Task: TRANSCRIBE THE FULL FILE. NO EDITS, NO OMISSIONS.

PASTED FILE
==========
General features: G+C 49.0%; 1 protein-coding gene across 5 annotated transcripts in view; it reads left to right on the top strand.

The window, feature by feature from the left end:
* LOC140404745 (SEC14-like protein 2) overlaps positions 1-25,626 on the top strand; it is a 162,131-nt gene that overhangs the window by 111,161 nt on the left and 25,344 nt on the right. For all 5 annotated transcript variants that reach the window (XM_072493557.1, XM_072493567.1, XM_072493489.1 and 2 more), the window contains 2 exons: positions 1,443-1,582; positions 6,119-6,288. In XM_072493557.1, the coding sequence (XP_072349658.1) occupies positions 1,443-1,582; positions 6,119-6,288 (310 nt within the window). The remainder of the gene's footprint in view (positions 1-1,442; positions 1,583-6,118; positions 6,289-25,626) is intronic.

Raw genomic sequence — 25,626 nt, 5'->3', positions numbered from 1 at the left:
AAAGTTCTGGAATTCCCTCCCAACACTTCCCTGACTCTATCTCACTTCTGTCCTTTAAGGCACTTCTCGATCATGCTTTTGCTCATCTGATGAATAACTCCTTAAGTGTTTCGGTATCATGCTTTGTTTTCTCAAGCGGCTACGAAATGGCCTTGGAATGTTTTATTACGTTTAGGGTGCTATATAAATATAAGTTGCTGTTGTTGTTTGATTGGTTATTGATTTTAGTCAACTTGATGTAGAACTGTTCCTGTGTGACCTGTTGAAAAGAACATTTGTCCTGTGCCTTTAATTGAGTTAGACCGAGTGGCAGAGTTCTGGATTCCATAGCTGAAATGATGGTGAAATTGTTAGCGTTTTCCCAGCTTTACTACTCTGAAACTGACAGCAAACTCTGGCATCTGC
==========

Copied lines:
General features: G+C 49.0%; 1 protein-coding gene across 5 annotated transcripts in view; it reads left to right on the top strand.

The window, feature by feature from the left end:
* LOC140404745 (SEC14-like protein 2) overlaps positions 1-25,626 on the top strand; it is a 162,131-nt gene that overhangs the window by 111,161 nt on the left and 25,344 nt on the right. For all 5 annotated transcript variants that reach the window (XM_072493557.1, XM_072493567.1, XM_072493489.1 and 2 more), the window contains 2 exons: positions 1,443-1,582; positions 6,119-6,288. In XM_072493557.1, the coding sequence (XP_072349658.1) occupies positions 1,443-1,582; positions 6,119-6,288 (310 nt within the window). The remainder of the gene's footprint in view (positions 1-1,442; positions 1,583-6,118; positions 6,289-25,626) is intronic.

Raw genomic sequence — 25,626 nt, 5'->3', positions numbered from 1 at the left:
AAAGTTCTGGAATTCCCTCCCAACACTTCCCTGACTCTATCTCACTTCTGTCCTTTAAGGCACTTCTCGATCATGCTTTTGCTCATCTGATGAATAACTCCTTAAGTGTTTCGGTATCATGCTTTGTTTTCTCAAGCGGCTACGAAATGGCCTTGGAATGTTTTATTACGTTTAGGGTGCTATATAAATATAAGTTGCTGTTGTTGTTTGATTGGTTATTGATTTTAGTCAACTTGATGTAGAACTGTTCCTGTGTGACCTGTTGAAAAGAACATTTGTCCTGTGCCTTTAATTGAGTTAGACCGAGTGGCAGAGTTCTGGATTCCATAGCTGAAATGATGGTGAAATTGTTAGCGTTTTCCCAGCTTTACTACTCTGAAACTGACAGCAAACTCTGGCATCTGC